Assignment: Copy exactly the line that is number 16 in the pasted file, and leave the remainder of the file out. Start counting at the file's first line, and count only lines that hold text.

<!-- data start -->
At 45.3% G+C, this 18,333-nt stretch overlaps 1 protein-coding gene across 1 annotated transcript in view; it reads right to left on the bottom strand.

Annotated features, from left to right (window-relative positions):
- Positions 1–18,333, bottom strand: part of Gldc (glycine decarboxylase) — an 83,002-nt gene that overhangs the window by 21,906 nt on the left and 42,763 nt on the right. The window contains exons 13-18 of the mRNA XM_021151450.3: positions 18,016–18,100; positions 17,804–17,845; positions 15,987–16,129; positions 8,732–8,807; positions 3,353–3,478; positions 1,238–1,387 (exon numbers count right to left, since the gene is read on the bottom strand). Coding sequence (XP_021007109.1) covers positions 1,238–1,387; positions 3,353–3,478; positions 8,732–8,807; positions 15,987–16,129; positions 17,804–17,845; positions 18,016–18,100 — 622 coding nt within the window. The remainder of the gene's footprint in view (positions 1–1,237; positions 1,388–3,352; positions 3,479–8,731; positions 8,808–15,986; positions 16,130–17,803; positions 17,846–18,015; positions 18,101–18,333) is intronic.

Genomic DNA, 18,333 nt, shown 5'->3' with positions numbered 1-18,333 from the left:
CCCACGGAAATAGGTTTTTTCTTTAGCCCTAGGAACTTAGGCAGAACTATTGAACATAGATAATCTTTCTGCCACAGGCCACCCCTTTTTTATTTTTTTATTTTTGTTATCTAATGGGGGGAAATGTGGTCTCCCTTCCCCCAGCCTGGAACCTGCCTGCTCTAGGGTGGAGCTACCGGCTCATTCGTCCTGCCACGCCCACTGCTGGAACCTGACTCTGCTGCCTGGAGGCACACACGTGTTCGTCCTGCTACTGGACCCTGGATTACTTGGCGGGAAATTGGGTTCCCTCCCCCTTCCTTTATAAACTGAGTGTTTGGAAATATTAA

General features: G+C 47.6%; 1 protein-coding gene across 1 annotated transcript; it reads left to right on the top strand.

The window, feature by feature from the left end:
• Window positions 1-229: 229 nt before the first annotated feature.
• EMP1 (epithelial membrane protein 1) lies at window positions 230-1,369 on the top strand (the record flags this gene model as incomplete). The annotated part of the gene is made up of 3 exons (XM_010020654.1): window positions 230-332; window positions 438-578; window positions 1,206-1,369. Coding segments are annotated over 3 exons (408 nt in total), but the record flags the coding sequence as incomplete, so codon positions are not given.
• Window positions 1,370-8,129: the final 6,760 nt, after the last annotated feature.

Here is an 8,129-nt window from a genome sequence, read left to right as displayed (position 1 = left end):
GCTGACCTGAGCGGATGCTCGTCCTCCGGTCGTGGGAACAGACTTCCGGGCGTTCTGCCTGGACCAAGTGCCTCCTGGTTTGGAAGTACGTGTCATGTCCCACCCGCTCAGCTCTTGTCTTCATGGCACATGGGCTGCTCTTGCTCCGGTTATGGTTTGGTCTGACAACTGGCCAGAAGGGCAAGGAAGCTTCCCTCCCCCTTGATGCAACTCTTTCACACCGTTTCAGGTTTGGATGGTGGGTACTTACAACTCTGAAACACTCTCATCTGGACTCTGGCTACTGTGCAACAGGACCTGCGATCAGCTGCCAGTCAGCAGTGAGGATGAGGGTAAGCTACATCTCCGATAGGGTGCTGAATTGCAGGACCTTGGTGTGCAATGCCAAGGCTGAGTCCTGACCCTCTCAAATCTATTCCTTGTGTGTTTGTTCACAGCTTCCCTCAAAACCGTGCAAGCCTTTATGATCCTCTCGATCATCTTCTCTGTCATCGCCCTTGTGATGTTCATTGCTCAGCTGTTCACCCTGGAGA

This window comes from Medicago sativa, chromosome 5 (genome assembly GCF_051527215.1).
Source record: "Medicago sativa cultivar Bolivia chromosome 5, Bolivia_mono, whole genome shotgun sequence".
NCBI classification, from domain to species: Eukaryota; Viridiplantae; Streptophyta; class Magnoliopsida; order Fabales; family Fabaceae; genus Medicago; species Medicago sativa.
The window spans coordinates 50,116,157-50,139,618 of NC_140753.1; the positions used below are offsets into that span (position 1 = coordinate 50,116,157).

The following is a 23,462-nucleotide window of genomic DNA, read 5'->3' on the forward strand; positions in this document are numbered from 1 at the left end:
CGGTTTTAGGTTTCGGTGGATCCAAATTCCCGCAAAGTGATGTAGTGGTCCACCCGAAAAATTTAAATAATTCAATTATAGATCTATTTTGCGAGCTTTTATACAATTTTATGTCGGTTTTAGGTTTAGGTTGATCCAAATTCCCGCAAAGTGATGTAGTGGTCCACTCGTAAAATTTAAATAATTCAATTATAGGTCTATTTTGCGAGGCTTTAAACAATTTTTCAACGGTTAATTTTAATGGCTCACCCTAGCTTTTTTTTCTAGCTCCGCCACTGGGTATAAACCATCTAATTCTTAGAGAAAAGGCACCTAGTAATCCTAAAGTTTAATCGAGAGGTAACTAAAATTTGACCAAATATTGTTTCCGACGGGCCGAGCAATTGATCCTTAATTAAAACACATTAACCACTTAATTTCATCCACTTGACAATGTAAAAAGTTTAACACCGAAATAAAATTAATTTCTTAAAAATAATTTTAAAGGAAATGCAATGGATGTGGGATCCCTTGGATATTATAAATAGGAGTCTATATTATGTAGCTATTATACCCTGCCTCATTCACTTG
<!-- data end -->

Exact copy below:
The window spans coordinates 50,116,157-50,139,618 of NC_140753.1; the positions used below are offsets into that span (position 1 = coordinate 50,116,157).